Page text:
Dental Work and Past Sexual Trauma Triggers: Things You Can Do to Help

Posted on: 21 August 2015

If you were a victim of sexual abuse, you may find yourself triggered at seemingly unrelated moments such as when you are in a dental chair. Actually, dental appointments can often trigger PTSD symptoms due to things such as being in a room with someone who has more power than you, being in a supine position, being unable to talk or feeling restrained.

If you are experiencing sexual abuse triggers when you are at the dentist's office, you are not alone, and there are things you can do to make the situation easier for you. Take a look at these ideas:

1. Seek therapeutic help

If you are not already in therapy, consider seeking help for these feelings. If your past traumatic experiences make it nearly impossible to go to the dentist, you deserve to get help for those feelings of powerlessness, anxiety and fear. A skilled therapist can help you address those issues in general and how they affect dental work in particular.

2. Select a dental phobia dentist

If possible, when trying to select a dentist, choose one who focuses on patients with dental phobias. While these dentists do not work exclusively with sexual abuse survivors, they work with patients who have phobias for a number of reasons. As a result, these dentists know how to work calmly and caringly with patients.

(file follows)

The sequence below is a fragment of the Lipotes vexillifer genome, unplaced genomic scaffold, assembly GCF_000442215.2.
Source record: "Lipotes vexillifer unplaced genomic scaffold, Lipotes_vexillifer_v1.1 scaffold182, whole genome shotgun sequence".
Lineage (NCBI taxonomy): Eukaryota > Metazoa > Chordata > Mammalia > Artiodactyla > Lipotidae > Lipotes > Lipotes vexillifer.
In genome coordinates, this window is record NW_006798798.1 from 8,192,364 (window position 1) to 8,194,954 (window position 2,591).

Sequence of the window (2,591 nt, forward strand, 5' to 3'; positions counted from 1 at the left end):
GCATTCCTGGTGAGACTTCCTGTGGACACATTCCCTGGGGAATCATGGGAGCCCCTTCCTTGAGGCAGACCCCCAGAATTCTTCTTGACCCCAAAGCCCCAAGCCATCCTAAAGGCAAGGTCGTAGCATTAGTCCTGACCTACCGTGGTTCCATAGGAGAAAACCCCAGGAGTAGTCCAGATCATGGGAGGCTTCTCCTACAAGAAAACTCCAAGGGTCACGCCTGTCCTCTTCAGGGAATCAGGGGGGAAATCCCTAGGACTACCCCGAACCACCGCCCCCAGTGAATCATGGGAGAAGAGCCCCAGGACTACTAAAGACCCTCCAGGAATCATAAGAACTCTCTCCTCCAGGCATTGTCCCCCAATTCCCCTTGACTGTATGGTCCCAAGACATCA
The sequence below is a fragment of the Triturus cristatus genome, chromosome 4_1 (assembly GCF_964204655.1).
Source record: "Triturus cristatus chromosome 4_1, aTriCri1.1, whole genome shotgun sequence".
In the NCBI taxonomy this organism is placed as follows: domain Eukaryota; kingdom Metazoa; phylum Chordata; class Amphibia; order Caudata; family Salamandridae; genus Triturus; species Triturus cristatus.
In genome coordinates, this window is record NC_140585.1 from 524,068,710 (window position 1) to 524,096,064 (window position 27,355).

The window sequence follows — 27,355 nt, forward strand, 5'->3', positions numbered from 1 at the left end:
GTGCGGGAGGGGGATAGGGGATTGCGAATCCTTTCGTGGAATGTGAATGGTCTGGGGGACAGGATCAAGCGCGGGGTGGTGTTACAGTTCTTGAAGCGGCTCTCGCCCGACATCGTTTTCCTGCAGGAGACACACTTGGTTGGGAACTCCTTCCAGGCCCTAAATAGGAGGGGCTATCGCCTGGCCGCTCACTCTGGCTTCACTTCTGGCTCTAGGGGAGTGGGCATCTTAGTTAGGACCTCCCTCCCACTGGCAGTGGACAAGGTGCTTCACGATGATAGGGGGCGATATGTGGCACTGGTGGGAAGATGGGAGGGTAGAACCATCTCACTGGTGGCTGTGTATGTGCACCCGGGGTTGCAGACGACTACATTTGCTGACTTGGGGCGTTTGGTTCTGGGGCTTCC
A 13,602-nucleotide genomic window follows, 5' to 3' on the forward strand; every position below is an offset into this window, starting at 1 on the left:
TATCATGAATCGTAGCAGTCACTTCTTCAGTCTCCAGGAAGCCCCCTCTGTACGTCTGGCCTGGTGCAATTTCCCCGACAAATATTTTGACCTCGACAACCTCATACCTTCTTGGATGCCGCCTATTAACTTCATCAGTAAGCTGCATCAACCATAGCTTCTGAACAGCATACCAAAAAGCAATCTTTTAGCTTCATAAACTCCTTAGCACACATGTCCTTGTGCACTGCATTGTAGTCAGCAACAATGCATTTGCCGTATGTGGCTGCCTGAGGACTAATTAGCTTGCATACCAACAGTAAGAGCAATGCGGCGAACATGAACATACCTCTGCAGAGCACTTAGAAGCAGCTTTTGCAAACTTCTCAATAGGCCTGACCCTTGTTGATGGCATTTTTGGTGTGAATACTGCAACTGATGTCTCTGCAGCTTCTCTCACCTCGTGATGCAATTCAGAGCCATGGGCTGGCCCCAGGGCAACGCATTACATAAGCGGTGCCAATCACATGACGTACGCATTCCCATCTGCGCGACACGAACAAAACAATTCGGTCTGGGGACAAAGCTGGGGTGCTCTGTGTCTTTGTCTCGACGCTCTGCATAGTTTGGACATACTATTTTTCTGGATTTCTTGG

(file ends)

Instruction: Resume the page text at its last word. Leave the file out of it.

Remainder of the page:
There are a range of dentists you may choose. You can choose a dentist who is experienced in relaxation techniques such as hypnosis, you can look for a dentist who is certified in working with dental phobias or finally, you can look for a dentist who has studied dentophobia.

3. Consider sedation

In some cases, especially if you need emergency dental work, it may be convenient to ask for sedation in your appointment. This option works for many people who have dental phobias. However, it is not right for everyone.

If you have experienced past sexual trauma, sedation may worry you. You may, instead, prefer to stay awake and aware of what is happening. In that case, you need to explore non-medical relaxation techniques.

4. Use non-medicinal stress reduction techniques

To help yourself relax while you are in the dental chair, there are a range of relaxation techniques you can explore. During your session, use music, aromatherapy or meditation to relax you. Before your appointment, consider getting a massage or whatever makes you feel calm.

5. Create nonverbal signals with your dentist

Throughout your appointment, there may be times when you need to stop and take a break or do some deep breathing to help you get past a certain trigger or feeling. To make this possible, set up a nonverbal cue with your dentist. For example, you can make a motion with your hand if you need your dentist to stop.

For more information, contact a dental practice like Redland Bay Dental Surgery Toothwise.